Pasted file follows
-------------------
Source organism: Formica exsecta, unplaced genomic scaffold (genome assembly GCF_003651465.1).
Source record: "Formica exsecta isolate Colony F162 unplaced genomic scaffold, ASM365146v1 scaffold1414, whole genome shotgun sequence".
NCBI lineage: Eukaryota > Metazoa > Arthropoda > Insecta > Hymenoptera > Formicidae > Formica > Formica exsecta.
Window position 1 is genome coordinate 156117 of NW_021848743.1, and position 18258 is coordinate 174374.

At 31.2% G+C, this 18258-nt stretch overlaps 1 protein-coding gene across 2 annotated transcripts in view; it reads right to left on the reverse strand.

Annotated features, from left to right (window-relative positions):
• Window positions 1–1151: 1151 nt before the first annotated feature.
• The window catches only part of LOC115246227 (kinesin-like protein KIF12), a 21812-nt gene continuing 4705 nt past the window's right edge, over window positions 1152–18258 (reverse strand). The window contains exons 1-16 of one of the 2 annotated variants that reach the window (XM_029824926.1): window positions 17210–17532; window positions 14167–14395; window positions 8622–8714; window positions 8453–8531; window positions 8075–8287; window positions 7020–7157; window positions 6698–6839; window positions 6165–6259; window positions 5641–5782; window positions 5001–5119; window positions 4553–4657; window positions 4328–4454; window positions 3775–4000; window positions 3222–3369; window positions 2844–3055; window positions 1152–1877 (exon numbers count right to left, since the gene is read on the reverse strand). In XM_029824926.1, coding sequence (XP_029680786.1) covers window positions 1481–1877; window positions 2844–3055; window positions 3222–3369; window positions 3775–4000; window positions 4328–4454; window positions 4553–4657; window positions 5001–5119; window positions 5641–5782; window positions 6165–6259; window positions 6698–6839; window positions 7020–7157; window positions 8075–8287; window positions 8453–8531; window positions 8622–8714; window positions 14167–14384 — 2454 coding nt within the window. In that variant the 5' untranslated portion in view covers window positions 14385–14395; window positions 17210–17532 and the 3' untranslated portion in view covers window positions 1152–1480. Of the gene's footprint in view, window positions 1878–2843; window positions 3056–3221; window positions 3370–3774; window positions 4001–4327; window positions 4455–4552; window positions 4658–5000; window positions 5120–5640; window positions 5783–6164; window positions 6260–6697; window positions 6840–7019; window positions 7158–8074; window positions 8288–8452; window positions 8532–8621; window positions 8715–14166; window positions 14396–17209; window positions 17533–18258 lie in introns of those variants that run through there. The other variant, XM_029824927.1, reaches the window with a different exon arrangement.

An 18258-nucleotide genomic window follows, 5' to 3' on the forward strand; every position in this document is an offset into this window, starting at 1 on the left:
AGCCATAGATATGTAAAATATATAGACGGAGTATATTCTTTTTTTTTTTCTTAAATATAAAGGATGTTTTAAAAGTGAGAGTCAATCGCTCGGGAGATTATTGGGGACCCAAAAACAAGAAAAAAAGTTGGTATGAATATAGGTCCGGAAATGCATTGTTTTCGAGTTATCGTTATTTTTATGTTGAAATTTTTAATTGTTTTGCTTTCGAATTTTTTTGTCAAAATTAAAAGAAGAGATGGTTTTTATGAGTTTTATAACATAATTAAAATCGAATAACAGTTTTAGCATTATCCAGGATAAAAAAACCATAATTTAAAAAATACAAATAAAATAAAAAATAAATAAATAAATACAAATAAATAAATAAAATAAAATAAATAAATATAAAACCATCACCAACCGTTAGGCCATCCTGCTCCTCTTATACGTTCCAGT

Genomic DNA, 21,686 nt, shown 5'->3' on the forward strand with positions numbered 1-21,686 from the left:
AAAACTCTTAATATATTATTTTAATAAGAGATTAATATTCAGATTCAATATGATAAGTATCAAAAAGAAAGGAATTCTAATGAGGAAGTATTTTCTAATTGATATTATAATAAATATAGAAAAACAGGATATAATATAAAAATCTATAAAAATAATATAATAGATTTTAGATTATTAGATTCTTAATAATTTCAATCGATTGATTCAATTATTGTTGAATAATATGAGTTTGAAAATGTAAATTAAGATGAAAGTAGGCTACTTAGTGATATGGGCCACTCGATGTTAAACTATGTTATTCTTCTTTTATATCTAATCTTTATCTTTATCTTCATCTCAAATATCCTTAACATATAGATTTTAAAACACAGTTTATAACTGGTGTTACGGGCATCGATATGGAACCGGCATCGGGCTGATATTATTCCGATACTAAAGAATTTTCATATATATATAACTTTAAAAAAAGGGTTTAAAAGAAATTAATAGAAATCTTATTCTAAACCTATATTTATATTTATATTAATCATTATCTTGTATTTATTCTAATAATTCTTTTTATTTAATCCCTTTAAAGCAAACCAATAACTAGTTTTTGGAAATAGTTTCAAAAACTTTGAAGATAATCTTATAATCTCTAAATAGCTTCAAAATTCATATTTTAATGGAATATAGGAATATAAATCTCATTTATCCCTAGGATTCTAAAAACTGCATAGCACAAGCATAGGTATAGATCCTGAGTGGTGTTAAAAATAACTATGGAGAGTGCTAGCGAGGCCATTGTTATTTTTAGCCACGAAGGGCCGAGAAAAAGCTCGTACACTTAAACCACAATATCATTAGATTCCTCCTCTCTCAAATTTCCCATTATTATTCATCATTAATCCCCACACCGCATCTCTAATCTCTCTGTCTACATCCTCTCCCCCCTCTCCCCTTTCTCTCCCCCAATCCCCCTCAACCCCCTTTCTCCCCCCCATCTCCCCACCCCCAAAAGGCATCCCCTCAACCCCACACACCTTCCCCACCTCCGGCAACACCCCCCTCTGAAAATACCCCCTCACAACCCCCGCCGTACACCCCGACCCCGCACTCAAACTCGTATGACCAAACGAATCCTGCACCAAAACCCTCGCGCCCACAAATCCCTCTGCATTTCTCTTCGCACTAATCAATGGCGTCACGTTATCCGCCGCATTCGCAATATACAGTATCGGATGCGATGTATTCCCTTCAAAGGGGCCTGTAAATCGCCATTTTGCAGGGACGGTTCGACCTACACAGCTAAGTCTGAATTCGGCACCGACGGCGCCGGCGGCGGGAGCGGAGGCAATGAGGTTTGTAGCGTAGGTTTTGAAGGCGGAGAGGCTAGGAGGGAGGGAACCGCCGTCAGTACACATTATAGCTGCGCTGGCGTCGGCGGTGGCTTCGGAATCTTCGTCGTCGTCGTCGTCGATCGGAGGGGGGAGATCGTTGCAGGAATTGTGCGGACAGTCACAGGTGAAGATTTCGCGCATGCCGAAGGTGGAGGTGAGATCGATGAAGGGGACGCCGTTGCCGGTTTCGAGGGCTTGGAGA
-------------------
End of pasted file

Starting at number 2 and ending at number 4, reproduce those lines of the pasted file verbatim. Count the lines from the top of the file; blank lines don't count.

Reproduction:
Source record: "Formica exsecta isolate Colony F162 unplaced genomic scaffold, ASM365146v1 scaffold1414, whole genome shotgun sequence".
NCBI lineage: Eukaryota > Metazoa > Arthropoda > Insecta > Hymenoptera > Formicidae > Formica > Formica exsecta.
Window position 1 is genome coordinate 156117 of NW_021848743.1, and position 18258 is coordinate 174374.